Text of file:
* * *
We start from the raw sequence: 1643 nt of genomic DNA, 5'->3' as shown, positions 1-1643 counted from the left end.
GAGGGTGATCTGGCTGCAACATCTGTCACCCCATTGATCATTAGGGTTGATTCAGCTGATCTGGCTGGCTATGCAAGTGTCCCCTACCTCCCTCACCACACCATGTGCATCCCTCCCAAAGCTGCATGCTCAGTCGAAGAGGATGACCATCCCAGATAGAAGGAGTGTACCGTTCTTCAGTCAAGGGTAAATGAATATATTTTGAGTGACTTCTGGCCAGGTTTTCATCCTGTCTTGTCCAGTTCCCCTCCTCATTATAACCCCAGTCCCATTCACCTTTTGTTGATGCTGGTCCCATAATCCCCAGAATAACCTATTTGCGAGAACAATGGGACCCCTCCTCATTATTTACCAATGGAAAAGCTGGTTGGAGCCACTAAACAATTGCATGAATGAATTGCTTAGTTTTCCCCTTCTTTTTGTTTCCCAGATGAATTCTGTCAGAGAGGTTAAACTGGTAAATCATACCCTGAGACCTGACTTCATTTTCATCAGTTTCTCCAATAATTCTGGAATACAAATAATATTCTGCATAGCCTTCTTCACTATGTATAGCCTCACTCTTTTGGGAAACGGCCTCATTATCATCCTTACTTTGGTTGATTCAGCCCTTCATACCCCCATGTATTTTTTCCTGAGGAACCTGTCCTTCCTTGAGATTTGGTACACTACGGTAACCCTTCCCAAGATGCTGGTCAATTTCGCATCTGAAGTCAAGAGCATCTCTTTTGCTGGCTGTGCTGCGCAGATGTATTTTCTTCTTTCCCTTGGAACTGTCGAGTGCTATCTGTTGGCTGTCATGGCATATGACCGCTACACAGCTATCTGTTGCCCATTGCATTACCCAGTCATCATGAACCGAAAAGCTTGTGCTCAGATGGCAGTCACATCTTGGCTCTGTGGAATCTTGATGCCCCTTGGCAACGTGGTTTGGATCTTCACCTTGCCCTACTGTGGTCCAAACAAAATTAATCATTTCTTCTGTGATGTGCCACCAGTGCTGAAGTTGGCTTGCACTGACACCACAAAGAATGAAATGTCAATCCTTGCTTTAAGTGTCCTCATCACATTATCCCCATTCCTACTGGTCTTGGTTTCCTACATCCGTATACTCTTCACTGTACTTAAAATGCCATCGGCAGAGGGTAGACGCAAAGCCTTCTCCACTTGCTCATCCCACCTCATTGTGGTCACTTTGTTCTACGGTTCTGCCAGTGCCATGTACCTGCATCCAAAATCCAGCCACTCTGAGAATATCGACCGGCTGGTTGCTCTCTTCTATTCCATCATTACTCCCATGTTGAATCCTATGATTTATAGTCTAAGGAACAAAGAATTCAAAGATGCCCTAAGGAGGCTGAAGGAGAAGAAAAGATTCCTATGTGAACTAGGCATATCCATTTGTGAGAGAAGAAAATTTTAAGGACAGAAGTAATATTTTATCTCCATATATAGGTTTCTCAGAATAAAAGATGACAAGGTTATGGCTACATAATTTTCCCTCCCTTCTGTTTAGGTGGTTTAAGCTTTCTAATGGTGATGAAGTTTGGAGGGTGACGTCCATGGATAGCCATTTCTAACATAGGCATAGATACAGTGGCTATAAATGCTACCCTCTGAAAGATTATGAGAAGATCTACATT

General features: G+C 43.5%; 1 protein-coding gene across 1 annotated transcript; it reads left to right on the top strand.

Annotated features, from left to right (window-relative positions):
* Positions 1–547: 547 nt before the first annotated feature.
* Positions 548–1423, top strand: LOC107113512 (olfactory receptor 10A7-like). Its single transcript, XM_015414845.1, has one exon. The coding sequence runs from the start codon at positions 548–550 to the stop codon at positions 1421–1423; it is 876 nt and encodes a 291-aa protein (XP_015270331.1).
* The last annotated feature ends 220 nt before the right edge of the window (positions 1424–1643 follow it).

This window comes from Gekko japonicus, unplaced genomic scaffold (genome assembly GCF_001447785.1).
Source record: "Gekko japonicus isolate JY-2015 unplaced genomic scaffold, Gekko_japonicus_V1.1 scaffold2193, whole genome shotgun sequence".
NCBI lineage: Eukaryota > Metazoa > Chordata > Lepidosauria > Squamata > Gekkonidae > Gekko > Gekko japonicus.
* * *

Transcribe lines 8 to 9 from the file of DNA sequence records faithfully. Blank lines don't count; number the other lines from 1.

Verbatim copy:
This window comes from Gekko japonicus, unplaced genomic scaffold (genome assembly GCF_001447785.1).
Source record: "Gekko japonicus isolate JY-2015 unplaced genomic scaffold, Gekko_japonicus_V1.1 scaffold2193, whole genome shotgun sequence".